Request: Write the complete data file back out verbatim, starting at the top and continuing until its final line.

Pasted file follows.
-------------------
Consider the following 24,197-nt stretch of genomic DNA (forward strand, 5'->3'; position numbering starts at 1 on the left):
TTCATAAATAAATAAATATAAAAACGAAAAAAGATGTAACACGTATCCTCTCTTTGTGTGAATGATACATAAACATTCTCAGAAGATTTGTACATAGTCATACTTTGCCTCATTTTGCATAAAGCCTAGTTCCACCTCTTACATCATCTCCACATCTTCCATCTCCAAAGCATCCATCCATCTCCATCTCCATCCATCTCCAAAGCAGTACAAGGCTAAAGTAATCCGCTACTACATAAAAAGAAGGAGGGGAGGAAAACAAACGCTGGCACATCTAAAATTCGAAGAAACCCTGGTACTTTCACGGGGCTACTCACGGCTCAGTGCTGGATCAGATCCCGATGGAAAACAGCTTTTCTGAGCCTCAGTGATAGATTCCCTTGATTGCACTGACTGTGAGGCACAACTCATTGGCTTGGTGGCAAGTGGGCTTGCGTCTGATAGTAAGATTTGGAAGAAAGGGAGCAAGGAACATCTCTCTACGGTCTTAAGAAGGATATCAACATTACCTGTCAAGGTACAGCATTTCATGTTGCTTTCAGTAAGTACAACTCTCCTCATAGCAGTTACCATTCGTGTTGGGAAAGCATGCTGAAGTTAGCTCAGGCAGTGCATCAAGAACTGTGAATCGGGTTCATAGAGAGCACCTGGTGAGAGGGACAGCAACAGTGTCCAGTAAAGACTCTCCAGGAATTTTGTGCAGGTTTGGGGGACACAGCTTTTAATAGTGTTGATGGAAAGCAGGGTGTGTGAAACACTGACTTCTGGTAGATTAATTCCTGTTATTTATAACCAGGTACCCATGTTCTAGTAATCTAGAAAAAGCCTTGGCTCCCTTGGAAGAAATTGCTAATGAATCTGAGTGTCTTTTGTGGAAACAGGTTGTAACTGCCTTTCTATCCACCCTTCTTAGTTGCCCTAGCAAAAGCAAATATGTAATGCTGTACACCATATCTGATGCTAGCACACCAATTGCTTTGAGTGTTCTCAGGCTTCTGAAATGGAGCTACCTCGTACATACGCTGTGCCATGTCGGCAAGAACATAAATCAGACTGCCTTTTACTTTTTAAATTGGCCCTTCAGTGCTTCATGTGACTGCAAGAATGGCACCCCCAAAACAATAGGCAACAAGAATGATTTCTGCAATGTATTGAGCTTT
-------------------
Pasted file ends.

Consider the following 24,197-nt stretch of genomic DNA (forward strand, 5'->3'; position numbering starts at 1 on the left):
TTCATAAATAAATAAATATAAAAACGAAAAAAGATGTAACACGTATCCTCTCTTTGTGTGAATGATACATAAACATTCTCAGAAGATTTGTACATAGTCATACTTTGCCTCATTTTGCATAAAGCCTAGTTCCACCTCTTACATCATCTCCACATCTTCCATCTCCAAAGCATCCATCCATCTCCATCTCCATCCATCTCCAAAGCAGTACAAGGCTAAAGTAATCCGCTACTACATAAAAAGAAGGAGGGGAGGAAAACAAACGCTGGCACATCTAAAATTCGAAGAAACCCTGGTACTTTCACGGGGCTACTCACGGCTCAGTGCTGGATCAGATCCCGATGGAAAACAGCTTTTCTGAGCCTCAGTGATAGATTCCCTTGATTGCACTGACTGTGAGGCACAACTCATTGGCTTGGTGGCAAGTGGGCTTGCGTCTGATAGTAAGATTTGGAAGAAAGGGAGCAAGGAACATCTCTCTACGGTCTTAAGAAGGATATCAACATTACCTGTCAAGGTACAGCATTTCATGTTGCTTTCAGTAAGTACAACTCTCCTCATAGCAGTTACCATTCGTGTTGGGAAAGCATGCTGAAGTTAGCTCAGGCAGTGCATCAAGAACTGTGAATCGGGTTCATAGAGAGCACCTGGTGAGAGGGACAGCAACAGTGTCCAGTAAAGACTCTCCAGGAATTTTGTGCAGGTTTGGGGGACACAGCTTTTAATAGTGTTGATGGAAAGCAGGGTGTGTGAAACACTGACTTCTGGTAGATTAATTCCTGTTATTTATAACCAGGTACCCATGTTCTAGTAATCTAGAAAAAGCCTTGGCTCCCTTGGAAGAAATTGCTAATGAATCTGAGTGTCTTTTGTGGAAACAGGTTGTAACTGCCTTTCTATCCACCCTTCTTAGTTGCCCTAGCAAAAGCAAATATGTAATGCTGTACACCATATCTGATGCTAGCACACCAATTGCTTTGAGTGTTCTCAGGCTTCTGAAATGGAGCTACCTCGTACATACGCTGTGCCATGTCGGCAAGAACATAAATCAGACTGCCTTTTACTTTTTAAATTGGCCCTTCAGTGCTTCATGTGACTGCAAGAATGGCACCCCCAAAACAATAGGCAACAAGAATGATTTCTGCAATGTATTGAGCTTT